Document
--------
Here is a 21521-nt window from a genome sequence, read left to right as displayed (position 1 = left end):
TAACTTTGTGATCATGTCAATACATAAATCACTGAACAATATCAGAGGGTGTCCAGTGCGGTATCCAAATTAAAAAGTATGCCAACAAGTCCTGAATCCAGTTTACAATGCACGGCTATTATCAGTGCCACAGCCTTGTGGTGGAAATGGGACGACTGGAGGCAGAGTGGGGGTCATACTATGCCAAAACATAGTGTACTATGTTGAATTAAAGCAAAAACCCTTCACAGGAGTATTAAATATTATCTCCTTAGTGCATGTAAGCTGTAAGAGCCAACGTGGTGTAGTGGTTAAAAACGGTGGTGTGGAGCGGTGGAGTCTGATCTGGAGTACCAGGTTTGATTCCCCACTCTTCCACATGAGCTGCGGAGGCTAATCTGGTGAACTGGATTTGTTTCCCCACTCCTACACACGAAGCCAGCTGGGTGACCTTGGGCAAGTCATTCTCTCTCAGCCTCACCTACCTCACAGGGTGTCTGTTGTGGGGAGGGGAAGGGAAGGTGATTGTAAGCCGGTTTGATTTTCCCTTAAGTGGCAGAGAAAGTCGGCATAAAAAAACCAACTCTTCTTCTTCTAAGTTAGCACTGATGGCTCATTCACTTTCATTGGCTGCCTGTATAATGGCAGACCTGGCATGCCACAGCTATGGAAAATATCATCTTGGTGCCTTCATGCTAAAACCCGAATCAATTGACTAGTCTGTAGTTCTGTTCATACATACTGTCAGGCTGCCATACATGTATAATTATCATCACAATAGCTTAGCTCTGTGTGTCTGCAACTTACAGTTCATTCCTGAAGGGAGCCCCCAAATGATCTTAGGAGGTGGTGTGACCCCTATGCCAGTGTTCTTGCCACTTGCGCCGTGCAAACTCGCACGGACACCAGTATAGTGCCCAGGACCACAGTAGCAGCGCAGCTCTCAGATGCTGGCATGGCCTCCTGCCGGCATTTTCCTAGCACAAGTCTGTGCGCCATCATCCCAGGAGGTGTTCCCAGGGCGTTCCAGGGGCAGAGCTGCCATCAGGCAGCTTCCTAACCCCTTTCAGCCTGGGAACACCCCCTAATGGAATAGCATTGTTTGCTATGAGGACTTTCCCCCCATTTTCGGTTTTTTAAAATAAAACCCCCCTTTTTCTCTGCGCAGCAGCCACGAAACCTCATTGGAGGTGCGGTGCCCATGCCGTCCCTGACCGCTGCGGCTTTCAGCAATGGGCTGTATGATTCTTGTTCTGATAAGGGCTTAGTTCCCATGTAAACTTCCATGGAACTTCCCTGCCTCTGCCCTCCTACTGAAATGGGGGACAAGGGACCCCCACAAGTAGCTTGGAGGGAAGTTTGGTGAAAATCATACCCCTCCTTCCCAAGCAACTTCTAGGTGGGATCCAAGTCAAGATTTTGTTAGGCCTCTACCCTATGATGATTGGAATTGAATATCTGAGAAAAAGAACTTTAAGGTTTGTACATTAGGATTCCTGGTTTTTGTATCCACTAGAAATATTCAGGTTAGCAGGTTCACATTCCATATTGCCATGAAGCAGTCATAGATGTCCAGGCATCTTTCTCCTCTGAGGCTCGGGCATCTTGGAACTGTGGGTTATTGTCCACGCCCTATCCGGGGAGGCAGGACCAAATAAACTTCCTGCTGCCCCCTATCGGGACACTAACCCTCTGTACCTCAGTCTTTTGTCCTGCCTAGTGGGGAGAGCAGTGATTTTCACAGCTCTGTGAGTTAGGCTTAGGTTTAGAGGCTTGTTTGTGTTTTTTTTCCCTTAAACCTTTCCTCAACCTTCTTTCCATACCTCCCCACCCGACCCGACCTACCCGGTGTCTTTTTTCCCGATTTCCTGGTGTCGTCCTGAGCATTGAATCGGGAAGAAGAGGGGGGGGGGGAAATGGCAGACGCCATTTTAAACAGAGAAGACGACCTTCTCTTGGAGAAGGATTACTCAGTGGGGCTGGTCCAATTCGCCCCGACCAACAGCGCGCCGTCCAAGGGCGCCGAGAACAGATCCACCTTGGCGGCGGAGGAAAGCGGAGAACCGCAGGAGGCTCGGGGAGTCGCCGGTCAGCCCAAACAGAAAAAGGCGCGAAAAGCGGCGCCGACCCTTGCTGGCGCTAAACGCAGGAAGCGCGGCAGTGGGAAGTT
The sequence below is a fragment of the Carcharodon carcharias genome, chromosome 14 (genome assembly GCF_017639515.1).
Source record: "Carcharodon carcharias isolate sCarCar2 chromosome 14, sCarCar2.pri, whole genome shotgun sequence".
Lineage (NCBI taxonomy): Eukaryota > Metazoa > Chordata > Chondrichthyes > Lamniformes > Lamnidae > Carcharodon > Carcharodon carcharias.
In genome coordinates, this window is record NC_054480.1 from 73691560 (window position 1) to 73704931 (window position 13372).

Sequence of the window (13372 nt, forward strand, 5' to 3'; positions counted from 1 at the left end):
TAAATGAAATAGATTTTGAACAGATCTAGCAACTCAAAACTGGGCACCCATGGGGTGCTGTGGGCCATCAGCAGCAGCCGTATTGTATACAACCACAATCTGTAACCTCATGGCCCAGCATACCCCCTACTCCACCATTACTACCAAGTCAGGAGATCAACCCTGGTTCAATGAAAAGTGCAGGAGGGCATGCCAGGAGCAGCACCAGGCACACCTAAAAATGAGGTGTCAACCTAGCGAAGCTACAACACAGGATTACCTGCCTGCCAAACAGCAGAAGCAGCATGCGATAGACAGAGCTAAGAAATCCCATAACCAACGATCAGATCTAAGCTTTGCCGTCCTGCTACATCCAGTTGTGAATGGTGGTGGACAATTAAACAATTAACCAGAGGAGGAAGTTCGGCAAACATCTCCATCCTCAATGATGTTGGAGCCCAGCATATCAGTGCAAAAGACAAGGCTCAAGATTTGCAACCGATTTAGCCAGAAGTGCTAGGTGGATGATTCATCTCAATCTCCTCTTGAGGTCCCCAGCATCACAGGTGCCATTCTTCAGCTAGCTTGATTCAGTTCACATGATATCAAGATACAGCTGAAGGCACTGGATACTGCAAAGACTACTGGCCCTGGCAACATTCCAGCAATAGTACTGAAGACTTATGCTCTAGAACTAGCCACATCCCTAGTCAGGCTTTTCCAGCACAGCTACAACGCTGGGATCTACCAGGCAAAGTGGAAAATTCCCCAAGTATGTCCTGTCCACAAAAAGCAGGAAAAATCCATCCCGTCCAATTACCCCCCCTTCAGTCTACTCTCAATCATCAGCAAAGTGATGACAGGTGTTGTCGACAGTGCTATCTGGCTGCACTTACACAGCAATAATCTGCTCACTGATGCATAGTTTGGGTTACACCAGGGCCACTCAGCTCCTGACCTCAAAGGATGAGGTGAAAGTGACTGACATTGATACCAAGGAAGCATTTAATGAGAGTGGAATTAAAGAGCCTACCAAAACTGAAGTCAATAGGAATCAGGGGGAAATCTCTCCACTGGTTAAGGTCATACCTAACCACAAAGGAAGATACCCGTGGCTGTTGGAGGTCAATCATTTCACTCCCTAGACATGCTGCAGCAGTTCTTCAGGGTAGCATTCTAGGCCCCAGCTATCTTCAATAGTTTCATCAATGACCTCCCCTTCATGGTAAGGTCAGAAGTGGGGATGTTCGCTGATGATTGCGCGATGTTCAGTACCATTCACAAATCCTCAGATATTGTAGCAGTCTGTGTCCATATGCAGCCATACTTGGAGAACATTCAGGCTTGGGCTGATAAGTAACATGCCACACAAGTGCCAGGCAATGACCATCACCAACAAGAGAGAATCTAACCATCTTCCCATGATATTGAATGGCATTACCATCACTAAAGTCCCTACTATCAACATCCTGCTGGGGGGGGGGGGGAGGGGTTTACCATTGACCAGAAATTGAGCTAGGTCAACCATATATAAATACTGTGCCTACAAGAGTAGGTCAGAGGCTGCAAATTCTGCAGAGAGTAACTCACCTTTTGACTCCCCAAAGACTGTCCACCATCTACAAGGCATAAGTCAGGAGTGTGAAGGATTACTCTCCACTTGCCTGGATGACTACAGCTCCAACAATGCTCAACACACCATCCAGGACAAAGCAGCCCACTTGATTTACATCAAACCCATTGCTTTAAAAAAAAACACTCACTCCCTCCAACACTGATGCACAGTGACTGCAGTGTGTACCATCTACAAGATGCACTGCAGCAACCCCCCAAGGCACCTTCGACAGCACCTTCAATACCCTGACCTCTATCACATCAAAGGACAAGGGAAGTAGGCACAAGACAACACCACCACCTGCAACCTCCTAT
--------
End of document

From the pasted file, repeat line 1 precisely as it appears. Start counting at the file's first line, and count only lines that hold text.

Here is a 21521-nt window from a genome sequence, read left to right as displayed (position 1 = left end):